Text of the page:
Cocoa Rises to Eight-Week High on Signs of Chocolate Demand; Coffee Drops
Cocoa futures climbed to the highest price in eight weeks in New York on signs of increasing demand for chocolate. Coffee also rose.
Nestle SA, the world’s largest food company and maker of KitKat candy bars, and U.S. chocolate maker Hershey Co. today reported first-quarter revenue that topped analyst estimates. Chocolate sales are doing “relatively well,” said Adam Klopfenstein, a senior market strategist at Lind-Waldock, a broker in Chicago.
Cocoa is “hanging in very resiliently in the face of an otherwise bearish day” for commodities, Klopfenstein said. “Cocoa is bucking the trend slightly because you see increased demand.”
Cocoa for July delivery rose $52, or 1.7 percent, to $3,139 a metric ton on ICE Futures U.S. in New York. Earlier, the price reached $3,146, the highest level for a most-active contract since Feb. 22. The price has climbed 5.1 percent this week.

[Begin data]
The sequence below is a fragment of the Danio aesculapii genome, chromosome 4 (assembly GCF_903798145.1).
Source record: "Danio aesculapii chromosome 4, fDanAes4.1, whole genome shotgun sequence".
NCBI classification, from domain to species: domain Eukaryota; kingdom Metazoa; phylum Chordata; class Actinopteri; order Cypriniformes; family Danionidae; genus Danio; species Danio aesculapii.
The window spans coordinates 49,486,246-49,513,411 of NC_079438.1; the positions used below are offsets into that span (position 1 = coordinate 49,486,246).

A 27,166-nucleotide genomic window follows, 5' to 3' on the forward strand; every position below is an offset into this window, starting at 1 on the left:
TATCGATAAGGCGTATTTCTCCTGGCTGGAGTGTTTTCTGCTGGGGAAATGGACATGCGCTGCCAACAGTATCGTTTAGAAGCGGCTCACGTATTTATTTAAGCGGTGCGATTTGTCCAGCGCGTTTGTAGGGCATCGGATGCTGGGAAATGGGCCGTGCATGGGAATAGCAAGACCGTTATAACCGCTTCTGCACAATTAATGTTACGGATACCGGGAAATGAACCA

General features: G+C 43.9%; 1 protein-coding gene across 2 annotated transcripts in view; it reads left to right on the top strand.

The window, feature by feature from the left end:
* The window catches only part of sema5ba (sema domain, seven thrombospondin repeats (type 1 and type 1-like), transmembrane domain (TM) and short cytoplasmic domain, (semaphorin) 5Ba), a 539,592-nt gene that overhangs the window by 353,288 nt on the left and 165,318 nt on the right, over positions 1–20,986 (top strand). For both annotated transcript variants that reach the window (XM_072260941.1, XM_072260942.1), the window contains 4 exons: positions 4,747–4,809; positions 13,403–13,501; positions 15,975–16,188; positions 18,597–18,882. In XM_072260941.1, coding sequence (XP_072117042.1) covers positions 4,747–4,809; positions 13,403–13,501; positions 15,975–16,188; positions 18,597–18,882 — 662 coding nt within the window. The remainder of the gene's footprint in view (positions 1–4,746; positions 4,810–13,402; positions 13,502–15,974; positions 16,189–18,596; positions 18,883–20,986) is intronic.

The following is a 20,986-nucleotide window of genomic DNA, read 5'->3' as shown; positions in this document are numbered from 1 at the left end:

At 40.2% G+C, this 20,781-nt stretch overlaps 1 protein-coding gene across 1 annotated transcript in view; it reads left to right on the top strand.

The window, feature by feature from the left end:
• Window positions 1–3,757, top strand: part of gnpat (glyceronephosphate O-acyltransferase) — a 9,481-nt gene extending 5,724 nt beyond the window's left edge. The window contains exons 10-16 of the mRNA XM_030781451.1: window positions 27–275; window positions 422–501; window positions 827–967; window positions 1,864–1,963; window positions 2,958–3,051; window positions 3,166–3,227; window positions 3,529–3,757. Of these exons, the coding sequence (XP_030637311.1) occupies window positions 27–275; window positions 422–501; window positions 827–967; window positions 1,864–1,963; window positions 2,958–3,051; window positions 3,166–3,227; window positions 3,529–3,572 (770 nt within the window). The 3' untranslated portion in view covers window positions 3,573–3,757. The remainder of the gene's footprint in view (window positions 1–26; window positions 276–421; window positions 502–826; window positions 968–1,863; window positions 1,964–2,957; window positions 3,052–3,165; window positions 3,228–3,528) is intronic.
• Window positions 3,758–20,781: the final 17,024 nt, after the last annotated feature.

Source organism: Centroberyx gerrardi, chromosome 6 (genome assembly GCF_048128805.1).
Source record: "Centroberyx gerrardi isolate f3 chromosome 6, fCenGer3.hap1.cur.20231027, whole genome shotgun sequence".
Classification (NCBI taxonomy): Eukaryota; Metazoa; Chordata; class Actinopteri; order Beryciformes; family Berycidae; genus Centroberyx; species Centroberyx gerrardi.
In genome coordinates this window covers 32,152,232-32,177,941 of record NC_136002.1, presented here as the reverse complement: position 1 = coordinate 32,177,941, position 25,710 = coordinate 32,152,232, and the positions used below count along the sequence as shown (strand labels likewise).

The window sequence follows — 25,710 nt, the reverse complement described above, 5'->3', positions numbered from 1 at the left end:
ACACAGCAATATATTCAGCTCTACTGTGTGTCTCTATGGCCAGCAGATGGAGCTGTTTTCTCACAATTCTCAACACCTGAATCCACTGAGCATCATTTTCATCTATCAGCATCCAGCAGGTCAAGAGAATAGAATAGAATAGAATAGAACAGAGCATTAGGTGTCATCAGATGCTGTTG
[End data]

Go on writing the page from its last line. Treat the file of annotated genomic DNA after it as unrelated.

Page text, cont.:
North American cocoa-bean processing rose 16 percent in the first quarter from a year earlier, the National Confectioners Association said last week.
“Those grinding numbers are still underlying support in the market,” Klopfenstein said.
On London’s Liffe exchange, cocoa for May delivery rose 25 pounds, or 1.1 percent, to 2,264 pounds ($3,482) a ton.
Arabica-coffee futures for July delivery rose 0.2 cent, or 0.2 percent, to $1.3145 a pound. The commodity has gained 12 percent in the past year.
Robusta coffee for July delivery climbed $8, or 0.6 percent, to $1,331 a ton in London.
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